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It's next to impossible for IT employees to be experts in every skill needed to complete any project that comes up. To make up for this lack of expertise, many organizations hire outside temporary help. About 10% to 20% of workers on IT projects are contingent employees, according to David Van De Voort, a principal consultant with Mercer, a human resources and consulting firm in Chicago.
The task of staffing is typically an HR function, but the CIO oversees allocation of resources in the IT department, where it is often prudent to recruit specialized workers for specific projects. Establishing an efficient process for hiring and managing temporary workers is essential to the success of those projects.
One of the challenges in hiring temp workers involves finding the best contract workers and getting them up and running quickly and efficiently. Temporary workers aren't cheap. According to Van De Voort, organizations fork over $3 for every $1 they pay a regular employee. Find the wrong people -- or supervise them inadequately -- and an organization is likely to waste a great deal of money in the process.
The upshot: It's essential for CIOs to have an effective freelance-management system. According to staffing experts, a few key steps in the hiring and managing processes can ensure smooth sailing.
The first stage involves finding and hiring the right people. The more systematic the process, the easier it will be to locate the right freelancers quickly.
- Designate regular sources Organizations often find freelancers from a few sources. Contingent staffing firms offer temps who specialize in IT skills. Some focus on specific areas of expertise, such as ERP applications or Java development. Because those firms are able to devote considerable effort to finding specific candidates with specific skills, they're especially useful when the project needs only a few freelancers at a time.
- Create a database of expertise An ongoing database of freelancers can list specific areas of expertise. "When you actually need the freelancer, you're ahead of the game," says Dora Vell, managing partner of Vell & Associates, an executive search firm in Waltham, Mass.
- Clarify the job description While this step may seem obvious, doing it right can make a difference. Articulate specifically which skills are needed and the day-to-day duties will be performed, as well as the size and scope of the project, specific benchmarks, timelines, and other expectations for performance. Failure to do so often leads to hiring the wrong person. "We have to make sure we have every detail nailed down so we provide the right candidate," says Kevin Knau, executive vice president of Hudson, a Chicago staffing firm.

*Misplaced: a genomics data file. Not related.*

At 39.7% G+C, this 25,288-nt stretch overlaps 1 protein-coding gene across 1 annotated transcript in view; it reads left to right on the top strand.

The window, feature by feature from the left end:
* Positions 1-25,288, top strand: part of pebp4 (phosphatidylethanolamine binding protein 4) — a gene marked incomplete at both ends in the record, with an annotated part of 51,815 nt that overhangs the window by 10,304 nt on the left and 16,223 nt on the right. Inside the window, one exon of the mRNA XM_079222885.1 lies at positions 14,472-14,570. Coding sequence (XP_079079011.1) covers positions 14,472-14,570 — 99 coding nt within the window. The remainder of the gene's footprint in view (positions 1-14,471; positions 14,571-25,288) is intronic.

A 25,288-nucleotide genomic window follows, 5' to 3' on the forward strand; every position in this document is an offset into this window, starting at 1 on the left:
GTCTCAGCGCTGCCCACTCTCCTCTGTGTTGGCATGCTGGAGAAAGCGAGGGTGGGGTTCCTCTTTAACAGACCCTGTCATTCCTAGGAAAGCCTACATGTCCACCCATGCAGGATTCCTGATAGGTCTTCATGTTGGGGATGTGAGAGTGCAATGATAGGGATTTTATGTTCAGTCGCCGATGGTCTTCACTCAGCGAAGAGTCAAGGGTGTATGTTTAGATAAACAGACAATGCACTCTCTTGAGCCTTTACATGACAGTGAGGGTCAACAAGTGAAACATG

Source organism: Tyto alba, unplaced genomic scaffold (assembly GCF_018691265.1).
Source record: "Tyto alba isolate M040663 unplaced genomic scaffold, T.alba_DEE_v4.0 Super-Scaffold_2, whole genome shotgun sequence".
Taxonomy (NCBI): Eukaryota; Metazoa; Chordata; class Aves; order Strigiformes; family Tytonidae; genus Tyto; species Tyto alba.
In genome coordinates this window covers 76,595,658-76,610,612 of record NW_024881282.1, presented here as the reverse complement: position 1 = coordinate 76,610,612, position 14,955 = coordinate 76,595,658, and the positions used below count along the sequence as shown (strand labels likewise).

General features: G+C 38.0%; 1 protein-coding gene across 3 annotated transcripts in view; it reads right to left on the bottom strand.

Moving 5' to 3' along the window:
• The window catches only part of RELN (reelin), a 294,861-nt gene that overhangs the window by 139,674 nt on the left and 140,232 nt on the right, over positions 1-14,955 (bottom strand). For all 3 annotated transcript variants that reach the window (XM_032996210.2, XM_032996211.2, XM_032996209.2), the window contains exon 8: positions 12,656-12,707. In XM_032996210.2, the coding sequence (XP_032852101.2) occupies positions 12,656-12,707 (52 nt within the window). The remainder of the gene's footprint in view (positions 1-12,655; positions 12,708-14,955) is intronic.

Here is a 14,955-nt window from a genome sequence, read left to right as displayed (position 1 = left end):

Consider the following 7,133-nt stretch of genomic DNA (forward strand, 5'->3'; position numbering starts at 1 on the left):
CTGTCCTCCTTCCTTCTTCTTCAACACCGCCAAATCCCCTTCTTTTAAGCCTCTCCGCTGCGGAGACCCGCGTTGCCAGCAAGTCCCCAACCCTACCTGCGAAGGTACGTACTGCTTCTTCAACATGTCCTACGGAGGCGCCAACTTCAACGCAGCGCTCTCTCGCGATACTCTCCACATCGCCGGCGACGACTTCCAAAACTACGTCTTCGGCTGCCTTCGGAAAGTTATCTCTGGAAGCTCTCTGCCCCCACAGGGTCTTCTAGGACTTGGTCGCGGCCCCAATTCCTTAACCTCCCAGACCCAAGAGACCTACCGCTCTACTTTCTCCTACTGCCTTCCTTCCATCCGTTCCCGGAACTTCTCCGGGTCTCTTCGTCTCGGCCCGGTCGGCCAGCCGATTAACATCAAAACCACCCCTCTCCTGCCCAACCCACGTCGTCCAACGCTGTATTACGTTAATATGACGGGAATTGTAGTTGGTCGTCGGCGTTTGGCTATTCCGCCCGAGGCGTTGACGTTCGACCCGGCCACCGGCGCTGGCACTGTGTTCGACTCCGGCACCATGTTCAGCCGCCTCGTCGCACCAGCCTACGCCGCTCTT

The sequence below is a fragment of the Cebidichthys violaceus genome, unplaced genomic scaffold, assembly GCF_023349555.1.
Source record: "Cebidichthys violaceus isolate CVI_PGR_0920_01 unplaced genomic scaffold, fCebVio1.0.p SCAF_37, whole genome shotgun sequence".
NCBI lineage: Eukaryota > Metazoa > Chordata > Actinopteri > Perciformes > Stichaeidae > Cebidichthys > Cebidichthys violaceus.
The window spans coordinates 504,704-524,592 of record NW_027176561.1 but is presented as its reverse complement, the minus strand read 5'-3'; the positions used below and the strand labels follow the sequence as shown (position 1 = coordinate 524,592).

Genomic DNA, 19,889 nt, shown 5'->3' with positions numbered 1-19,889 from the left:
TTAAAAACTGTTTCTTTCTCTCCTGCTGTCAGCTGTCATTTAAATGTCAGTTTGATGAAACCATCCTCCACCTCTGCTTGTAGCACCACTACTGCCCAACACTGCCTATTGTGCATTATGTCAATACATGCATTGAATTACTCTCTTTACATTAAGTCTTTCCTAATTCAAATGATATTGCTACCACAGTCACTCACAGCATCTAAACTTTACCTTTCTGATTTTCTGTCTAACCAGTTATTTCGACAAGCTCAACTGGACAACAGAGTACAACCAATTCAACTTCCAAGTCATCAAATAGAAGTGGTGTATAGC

Once the right freelancers are on board, they have to be supervised. While management of contract workers requires some of the same steps used when overseeing any employee, there are additional issues to consider, as well.
- Refer to the job description A thorough description of the freelancer's duties and expectations for their performance makes the process of managing them easier and more effective, since project managers who are most likely to act as supervisors have a blueprint to follow. In addition, if the project takes longer than anticipated to complete, or if needs change as work progresses, project managers can discuss with freelancers specifically how those changes will affect their part of the project.
- Practice inclusion As with any employee, it's important for project managers to provide freelancers with an initial orientation addressing information about policies, procedures, and expectations. As the project progresses, contractors also should be included in all meetings, strategy sessions, and communications, as well as social events. "Consultants should be considered an integral part of the planning," says Charlie Jones, vice president operations and process for Yoh, a contract staffing firm in Philadelphia.
- Document the work It is essential to keep a record of freelancers' work in order to ensure they are meeting the goals of the project. This step falls to the freelancer, who should be familiarized with the organization's process for capturing this information. "When the task is completed, the individual walks out the door," says Jones. "You have to capture their knowledge."
Once a viable system is in place, successfully hiring and managing freelancers should become a straightforward task -- and one that, potentially, can give the organization a considerable competitive advantage.
Anne Field is a freelance business writer based in New York.
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